It can be argued that insurance does cover treatments and medicines that are designed to enhance or preserve quality of life and that this would justify coverage of birth control. For example, a person might be on blood pressure medicine to keep her blood pressure from increasing further even though it is not currently high enough to be a significant danger. In the case of birth control, it could be argued that it is a medicine that enables a woman to maintain a desired quality of life. As such, it would be a preventative medicine. Of course, this would seem to imply that pregnancy is in the same category as diseases and such.

Another argument that can be employed is this: if Viagra is covered and it is justified because men should be able to chose to have sex, then birth control should also be covered because it enables women to chose not to become pregnant. If men need to have sex and hence Viagra should be covered, then women can argue that they also need to be able to avoid getting pregnant and hence birth control should be covered. This seems reasonable.

As a final point, it seems sensible and morally correct to have birth control covered. This coverage might help reduce the number of unwanted pregnancies and thus result in less costs (monetary and social). If so, covering birth control could turn out to be financially a good idea-even if premiums are increased, the overall costs might be lower. There is also the moral argument that reducing the number of unwanted pregnancies would create more happiness than unhappiness-and also perhaps reduce the number of abortions. Then again, maybe the coverage will have no impact-it all depends on how many women forgo birth control on the basis of cost.

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The Nanny Corporation

Nanny and the Professor

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While the “nanny state” is commonly presented as a bugbear, there is typically little talk of the nanny corporation. Like the nanny state, the nanny corporation acts to control people “for their own good.” Interestingly, this is a rather old idea: Henry Ford docked his workers’ pay if they smoked, drank or visited hookers.

While all companies impose a certain degree of tyranny at work (think about all the rules for decoration, dress, behavior and so on that go beyond mere professionalism), the nanny corporation purports to have the right to control people outside of work.

For example, Scotts Miracle-Gro does random urine tests for nicotine. Those who fail are fired. As such, the company demands that workers not smoke-even on their own time. As another example, Clarian Health fines employees $10 per check for being fat and $5 each time they exceed the allowed levels for glucose, blood pressure and cholesterol on regular tests. These are, of course, the sort of impositions that folks who loath the nanny state rail against.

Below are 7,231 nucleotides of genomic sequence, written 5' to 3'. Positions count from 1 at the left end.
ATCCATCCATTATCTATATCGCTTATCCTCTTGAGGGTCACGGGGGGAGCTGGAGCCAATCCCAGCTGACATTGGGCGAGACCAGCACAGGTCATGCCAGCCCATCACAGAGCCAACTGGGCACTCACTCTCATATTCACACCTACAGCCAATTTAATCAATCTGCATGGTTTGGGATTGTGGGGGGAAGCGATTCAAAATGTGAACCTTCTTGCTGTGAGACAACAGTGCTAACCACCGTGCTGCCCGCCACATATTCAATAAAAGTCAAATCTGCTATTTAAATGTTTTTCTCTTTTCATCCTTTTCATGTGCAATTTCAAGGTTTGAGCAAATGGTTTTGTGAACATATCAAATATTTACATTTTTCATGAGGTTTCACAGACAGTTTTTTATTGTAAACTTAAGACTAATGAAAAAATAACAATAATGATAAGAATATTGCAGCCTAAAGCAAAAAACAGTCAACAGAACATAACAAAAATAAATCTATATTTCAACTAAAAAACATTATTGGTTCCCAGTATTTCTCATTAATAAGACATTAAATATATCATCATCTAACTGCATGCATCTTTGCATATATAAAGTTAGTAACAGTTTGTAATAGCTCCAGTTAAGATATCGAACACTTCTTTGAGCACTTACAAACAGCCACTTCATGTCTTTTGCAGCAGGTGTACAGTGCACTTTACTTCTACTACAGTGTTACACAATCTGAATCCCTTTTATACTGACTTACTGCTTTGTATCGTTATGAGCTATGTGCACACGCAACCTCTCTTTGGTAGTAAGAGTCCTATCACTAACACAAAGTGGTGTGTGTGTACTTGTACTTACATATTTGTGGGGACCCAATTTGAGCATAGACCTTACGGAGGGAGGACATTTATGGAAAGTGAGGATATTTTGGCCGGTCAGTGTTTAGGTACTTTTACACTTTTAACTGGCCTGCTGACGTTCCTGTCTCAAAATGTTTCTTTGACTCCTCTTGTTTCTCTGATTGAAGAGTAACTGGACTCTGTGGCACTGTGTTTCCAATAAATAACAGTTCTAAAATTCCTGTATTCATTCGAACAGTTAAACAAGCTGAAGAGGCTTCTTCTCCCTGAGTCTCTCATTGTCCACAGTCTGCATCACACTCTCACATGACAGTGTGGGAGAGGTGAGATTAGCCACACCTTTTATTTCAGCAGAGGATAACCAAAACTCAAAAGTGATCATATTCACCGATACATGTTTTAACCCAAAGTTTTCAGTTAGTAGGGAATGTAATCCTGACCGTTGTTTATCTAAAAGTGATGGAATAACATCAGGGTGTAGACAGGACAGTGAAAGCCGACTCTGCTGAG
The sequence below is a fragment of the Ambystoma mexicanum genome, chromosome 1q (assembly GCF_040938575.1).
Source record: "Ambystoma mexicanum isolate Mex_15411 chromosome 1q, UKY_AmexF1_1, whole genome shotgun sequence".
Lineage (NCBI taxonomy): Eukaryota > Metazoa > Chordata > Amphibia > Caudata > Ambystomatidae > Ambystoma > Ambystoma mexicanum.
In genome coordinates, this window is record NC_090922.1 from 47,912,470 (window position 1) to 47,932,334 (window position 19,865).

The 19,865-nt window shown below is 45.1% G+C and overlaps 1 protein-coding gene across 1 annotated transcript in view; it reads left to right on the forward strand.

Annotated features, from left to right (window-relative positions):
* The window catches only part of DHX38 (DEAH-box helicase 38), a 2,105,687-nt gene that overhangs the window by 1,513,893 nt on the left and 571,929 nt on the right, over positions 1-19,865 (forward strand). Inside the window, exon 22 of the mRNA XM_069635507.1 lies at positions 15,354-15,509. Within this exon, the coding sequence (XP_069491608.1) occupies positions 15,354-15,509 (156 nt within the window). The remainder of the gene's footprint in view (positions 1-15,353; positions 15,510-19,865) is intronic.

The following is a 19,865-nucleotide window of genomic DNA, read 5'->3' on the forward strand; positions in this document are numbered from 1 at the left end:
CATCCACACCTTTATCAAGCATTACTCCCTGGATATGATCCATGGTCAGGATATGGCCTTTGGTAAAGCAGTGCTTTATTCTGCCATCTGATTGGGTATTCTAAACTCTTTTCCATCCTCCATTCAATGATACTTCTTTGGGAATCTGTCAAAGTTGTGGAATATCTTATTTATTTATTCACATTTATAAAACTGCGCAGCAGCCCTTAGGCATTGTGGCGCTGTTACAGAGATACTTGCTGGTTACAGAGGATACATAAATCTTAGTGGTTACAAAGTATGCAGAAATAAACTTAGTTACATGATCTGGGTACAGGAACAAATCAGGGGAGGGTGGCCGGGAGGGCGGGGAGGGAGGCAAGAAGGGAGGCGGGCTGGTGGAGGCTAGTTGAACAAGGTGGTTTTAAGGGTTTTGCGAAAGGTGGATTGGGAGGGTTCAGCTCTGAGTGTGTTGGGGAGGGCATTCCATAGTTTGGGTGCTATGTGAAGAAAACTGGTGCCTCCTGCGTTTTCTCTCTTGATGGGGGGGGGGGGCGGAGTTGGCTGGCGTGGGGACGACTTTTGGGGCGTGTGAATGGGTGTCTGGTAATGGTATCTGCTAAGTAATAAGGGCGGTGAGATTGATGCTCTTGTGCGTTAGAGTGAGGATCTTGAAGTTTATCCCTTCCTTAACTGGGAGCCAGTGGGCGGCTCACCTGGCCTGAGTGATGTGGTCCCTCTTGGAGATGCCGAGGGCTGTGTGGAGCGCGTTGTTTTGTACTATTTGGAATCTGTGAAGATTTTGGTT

It might be argued that since employees are free to leave a job, these “nannyisms” are a matter of free choice and thus are not truly impositions. After all, a person who wants to smoke can simply elect to not work for Scotts Miracle Grow. In the case of the state, people have far less choice. While they can leave the country, this is something  rather more difficult than merely seeking a different job.

That said, it could be argued that the nanny state is, at least in the case of democracies, also a matter of choice. People vote for or against the nannyisms and are obligated, as per John Locke;s arguments,  to accept the results of these votes (with some notable exceptions that would justify rebellion and resistance). As such, the nanny state would be little worse than the nanny corporation and if choice justifies the nannying, then the state nannyisms wold be just as justified as those of corporations.

It might also be argued that the corporations are merely acting in the way they are supposed to act: to maximize profits. While this nannying might be seen as for the workers’ own good, these impositions actually aim at the bottom line. Healthy employees are more productive, have fewer sick days and cost the company less in health care. As such, nannying is a way to enhance profits or, at least, lower costs.

Of course, proponents of the nanny state can avail themselves of the same sort of argument. Citizens who take poor care of themselves and engage in risky behavior are a greater burden on the public than people who take care of themselves and elect to follow healthy behavior patterns. As such, the same sort of financial and productivity argument can be given. After all, what is good for Miracle Grow is thus good for the nation.